A really well written book but the subject made me sick. How anyone can hurt a small ant knowing he is causing harm let alone a child is beyond me. The book is about a writer in around the 1900s writing about Satanism. He is writing about a fucking psycho from around the 1400s called Gilles de Rais who fought alongside Joan of Arc against the British and was a rich bloke but he turned psycho and starting killing children and doing some of the most disgusting things I have ever read. In the story ...more
Nate D
Oct 20, 2010 Nate D rated it 4 of 5 stars  ·  review of another edition
Recommends it for: demoniacs
Recommended to Nate D by: goodreads
Being an investigation into mystical and heretical Catholicism at the end of the 19th century, with comparisons to the reign of terror of medieval murderer-mystic Gilles de Rais. What's most interesting is perhaps the degree to which Satanism here is presented as reliant on and subordinate to orthodox Catholicism. The greatest heresiarchs, are, of course, fallen clergy, much of the weird ritual described here is utterly reliant on consecration of the host, and one of the most horrifying aspects ...more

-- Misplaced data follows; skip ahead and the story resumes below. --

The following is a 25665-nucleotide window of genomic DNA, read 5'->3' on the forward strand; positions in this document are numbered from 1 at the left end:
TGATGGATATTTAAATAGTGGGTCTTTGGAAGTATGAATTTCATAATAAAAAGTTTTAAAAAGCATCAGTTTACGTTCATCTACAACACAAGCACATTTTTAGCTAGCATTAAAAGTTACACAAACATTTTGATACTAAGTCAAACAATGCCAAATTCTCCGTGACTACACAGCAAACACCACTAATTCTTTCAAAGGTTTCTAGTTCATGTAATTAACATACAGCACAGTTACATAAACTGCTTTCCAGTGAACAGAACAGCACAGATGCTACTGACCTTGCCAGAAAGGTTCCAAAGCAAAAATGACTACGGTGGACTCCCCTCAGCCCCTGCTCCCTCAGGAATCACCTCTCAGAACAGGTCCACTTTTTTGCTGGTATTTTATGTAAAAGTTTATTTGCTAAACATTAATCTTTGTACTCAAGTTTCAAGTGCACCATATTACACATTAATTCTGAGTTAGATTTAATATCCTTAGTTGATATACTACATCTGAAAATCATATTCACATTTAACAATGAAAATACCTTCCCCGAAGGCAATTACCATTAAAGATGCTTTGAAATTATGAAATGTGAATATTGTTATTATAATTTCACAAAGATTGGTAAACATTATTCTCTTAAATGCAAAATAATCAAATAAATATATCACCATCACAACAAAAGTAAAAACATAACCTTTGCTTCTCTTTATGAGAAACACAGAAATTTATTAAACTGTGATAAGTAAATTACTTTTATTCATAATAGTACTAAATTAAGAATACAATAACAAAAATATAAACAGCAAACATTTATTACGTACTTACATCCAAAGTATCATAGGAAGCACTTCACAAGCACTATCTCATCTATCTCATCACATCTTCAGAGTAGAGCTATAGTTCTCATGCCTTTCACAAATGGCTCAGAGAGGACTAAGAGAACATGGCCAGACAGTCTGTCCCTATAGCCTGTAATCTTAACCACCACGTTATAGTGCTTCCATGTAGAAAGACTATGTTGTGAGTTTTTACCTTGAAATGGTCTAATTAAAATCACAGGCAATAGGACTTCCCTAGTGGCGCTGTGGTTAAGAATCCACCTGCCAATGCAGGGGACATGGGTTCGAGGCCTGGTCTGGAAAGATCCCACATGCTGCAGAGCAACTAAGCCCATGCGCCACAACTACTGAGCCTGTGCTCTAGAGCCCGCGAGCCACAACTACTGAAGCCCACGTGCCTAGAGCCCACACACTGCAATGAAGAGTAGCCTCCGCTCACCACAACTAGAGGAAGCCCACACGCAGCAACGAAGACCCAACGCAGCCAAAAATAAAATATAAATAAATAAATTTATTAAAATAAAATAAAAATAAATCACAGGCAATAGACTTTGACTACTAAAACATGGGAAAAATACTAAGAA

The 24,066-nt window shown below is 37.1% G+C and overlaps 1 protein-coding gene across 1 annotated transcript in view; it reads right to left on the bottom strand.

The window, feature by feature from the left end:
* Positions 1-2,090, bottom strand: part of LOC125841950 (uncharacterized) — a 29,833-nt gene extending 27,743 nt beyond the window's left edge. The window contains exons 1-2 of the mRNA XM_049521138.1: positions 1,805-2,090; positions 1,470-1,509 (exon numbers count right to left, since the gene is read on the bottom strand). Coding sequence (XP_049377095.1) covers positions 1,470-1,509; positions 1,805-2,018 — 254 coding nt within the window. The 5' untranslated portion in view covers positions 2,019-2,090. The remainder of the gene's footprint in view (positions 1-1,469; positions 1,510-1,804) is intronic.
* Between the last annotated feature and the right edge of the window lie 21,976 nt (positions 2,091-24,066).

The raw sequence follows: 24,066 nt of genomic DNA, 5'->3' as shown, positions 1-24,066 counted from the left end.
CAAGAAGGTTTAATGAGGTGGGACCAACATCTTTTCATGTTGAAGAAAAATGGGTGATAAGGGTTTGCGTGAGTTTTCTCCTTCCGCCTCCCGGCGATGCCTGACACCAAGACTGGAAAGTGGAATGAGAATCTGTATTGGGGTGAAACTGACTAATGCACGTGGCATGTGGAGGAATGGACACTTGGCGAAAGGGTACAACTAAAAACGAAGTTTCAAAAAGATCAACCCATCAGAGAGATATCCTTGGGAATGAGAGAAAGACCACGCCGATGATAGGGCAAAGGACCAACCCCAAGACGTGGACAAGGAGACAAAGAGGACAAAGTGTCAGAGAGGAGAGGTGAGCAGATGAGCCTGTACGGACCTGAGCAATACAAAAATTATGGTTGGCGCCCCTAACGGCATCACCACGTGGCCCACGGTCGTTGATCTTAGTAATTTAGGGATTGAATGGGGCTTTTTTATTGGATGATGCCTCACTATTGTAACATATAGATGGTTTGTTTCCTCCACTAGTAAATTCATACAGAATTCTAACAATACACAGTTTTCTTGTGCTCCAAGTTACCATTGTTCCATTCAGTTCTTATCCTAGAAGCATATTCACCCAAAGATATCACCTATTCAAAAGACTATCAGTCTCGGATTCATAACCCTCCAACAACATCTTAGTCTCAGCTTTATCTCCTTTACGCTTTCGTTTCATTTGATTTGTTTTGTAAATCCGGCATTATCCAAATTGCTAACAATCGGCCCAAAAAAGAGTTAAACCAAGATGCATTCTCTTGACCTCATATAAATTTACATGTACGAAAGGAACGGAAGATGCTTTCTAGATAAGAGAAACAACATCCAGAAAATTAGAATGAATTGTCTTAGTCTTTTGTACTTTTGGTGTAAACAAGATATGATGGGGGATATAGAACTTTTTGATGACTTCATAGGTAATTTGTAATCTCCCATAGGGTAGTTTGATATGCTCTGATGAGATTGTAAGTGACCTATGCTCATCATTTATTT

Roxana Russo
Well you might think that a late 19th century novel about demonic possession and satanic orgies would be absurd; in all other cases you would most probably be right. However, I must admit that I took up La Bas after the joys that I took away from A rebours (against nature)and the pleasure, though a different aesthetic experience, was just as sublime.
La-Bas is every bit as good as Against Nature (A Rebours), but is a very different story. Not what I expected, this amazing work has other layers than the surface story about the writer Durtal, Des Hermies and the mysterious Mme. Chantelouve. The more I think about this book in writing a review, the more I find. I could reread this many times. I'm also looking forward to reading The Cathedral.

Added thoughts.

La-Bas - The main characters.

Durtal, a writer in Paris, researching the history of Gille
Randolph Carter
For those of you out there that actually know me this is a fake review, so go waste your time somewhere else. I started writing fake reviews when badreads started censoring real reviews and Amazon stole them to sell e-readers. I actually read this book, but I'm not going to tell you anything about it except that if you really want to know, you can go over to booklikes (I know you know how to Google it so no I'm not linking it here). I hope you enjoy reading this on your new Kindle Fire HDX or Pa ...more
"Là-Bas" is a tale told through the affairs and investigations of a writer named Durtal and some rather thinly-developed characters with whom he associates. It's written in (and seems to be faithfully translated in) the typical French Gothic style; very flourished in its prose with dark and shadowy sets and its romantic scenes are written almost as parodies of themselves. I do enjoy the way that Victorian-era writers can describe filth and vices that can leave you feeling effectively disgusted w ...more